How do you motivate workers who are managed by an algorithm?

Many businesses turned to remote workers to continue their operations after states issued stay-at-home orders to reduce COVID-19 infections. It’s a trend that is likely to continue long after the coronavirus is controlled.

To help companies ease the transition online, USC researchers studied the challenges to increasing the use of crowdwork — a manifestation of the gig economy in which companies offer ad-hoc, mundane tasks to prospects via a website. The move minimizes disruptions that organizations would experience as a result of COVID-19 or other crises.

The study, conducted in September through a collection of task responses via Amazon’s Mechanical Turk crowdsourcing platform, shows that workers will need more autonomy over tasks and a clearer sense of purpose to perform often mundane work at a high level — advantages that AI assistance offers.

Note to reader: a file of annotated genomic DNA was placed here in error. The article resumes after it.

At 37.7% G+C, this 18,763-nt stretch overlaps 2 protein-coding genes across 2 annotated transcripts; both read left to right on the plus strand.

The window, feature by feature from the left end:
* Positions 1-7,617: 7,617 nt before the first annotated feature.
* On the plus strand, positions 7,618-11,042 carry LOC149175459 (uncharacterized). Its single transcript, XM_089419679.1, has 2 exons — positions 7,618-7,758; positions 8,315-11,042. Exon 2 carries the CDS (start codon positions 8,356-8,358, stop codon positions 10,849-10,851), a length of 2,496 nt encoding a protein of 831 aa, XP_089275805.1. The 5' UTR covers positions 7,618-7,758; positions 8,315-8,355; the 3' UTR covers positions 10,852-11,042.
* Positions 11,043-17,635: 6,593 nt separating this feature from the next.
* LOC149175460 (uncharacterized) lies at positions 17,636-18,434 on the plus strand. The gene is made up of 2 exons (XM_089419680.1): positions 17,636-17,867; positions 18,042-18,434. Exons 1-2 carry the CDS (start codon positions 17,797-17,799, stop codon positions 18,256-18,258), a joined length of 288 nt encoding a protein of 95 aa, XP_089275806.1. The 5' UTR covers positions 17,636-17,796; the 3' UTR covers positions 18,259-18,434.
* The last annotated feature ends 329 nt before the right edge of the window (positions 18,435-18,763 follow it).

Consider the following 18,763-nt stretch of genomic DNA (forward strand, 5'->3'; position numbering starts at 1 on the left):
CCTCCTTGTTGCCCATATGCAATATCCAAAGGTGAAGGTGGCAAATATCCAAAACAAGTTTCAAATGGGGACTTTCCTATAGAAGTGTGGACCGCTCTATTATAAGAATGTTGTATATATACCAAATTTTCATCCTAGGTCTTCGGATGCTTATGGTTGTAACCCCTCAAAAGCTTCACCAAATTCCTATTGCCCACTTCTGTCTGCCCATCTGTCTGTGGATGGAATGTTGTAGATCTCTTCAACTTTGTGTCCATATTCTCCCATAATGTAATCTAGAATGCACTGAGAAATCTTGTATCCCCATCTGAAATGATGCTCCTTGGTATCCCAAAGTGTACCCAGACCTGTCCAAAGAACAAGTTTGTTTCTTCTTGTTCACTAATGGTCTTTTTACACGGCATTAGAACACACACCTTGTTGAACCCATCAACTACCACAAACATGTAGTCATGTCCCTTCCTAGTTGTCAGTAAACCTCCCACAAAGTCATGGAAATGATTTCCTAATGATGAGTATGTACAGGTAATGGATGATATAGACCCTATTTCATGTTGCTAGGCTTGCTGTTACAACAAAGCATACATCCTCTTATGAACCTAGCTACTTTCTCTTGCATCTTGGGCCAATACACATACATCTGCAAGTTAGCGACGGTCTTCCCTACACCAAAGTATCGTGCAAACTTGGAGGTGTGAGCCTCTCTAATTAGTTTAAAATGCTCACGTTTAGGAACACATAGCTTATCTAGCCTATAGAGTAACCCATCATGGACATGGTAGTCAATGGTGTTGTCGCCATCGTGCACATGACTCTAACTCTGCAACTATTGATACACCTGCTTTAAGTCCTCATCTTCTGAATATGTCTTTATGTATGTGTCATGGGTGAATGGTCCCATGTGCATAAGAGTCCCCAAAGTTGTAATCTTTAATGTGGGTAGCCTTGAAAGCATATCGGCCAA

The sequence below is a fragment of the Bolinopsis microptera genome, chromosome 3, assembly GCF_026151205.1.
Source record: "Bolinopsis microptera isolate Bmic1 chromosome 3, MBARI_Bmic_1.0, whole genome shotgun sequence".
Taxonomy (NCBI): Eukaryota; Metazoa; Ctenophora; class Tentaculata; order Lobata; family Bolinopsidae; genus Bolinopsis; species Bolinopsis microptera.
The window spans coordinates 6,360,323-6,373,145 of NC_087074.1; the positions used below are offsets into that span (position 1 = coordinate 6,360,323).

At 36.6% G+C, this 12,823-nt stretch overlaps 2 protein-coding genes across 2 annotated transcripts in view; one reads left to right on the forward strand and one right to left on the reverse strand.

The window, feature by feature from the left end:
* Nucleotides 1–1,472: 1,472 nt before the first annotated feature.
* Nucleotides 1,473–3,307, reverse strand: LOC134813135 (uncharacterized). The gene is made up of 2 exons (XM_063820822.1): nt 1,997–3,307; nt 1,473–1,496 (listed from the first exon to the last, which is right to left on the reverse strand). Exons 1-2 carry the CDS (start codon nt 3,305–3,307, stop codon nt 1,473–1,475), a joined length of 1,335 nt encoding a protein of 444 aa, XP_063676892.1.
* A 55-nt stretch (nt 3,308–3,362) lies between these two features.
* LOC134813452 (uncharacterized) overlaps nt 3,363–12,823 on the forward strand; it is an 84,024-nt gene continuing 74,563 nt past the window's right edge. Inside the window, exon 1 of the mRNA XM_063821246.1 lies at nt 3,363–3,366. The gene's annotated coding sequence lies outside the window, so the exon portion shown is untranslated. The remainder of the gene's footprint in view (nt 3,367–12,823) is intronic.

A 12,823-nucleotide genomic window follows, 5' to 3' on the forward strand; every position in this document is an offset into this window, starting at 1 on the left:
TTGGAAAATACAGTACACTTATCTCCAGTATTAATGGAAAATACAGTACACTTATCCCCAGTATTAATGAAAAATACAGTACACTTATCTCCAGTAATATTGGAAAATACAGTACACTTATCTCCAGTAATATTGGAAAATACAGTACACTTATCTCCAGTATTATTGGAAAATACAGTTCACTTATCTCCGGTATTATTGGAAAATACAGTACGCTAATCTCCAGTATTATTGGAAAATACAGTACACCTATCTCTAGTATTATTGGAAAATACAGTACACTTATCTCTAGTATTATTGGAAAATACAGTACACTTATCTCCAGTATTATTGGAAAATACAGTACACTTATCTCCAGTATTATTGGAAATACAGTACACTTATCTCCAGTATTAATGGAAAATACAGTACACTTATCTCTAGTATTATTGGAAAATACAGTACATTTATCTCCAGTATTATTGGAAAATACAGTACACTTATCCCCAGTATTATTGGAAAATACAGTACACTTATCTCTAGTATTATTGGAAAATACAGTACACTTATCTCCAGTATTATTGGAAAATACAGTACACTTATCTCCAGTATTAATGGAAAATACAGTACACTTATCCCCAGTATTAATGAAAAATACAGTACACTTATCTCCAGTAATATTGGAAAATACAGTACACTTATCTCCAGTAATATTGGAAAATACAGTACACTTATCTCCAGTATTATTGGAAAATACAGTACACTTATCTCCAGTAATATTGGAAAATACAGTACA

“Crowdwork functions similarly to Uber, but it is used to perform online tasks like clean data, train artificial intelligence and moderate content,” said Gale Lucas, research assistant professor at the Institute for Creative Technologies at the USC Viterbi School of Engineering.

“As unemployment rates continue to skyrocket, it will likely become even more popular in serving as a stopgap during the current shutdown and as the economy changes due to COVID-19. We need to improve crowdwork and make it more efficient, which could involve new types of supervision assistance using AI.”